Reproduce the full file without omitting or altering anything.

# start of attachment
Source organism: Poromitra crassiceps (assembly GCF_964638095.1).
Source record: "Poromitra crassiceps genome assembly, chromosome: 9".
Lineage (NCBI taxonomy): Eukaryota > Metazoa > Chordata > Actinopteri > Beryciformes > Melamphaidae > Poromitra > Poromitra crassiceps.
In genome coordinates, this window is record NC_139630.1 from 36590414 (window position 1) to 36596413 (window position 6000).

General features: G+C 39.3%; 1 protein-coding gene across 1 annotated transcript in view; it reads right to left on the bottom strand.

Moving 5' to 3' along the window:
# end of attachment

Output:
Source organism: Poromitra crassiceps (assembly GCF_964638095.1).
Source record: "Poromitra crassiceps genome assembly, chromosome: 9".
Lineage (NCBI taxonomy): Eukaryota > Metazoa > Chordata > Actinopteri > Beryciformes > Melamphaidae > Poromitra > Poromitra crassiceps.
In genome coordinates, this window is record NC_139630.1 from 36590414 (window position 1) to 36596413 (window position 6000).

General features: G+C 39.3%; 1 protein-coding gene across 1 annotated transcript in view; it reads right to left on the bottom strand.

Moving 5' to 3' along the window: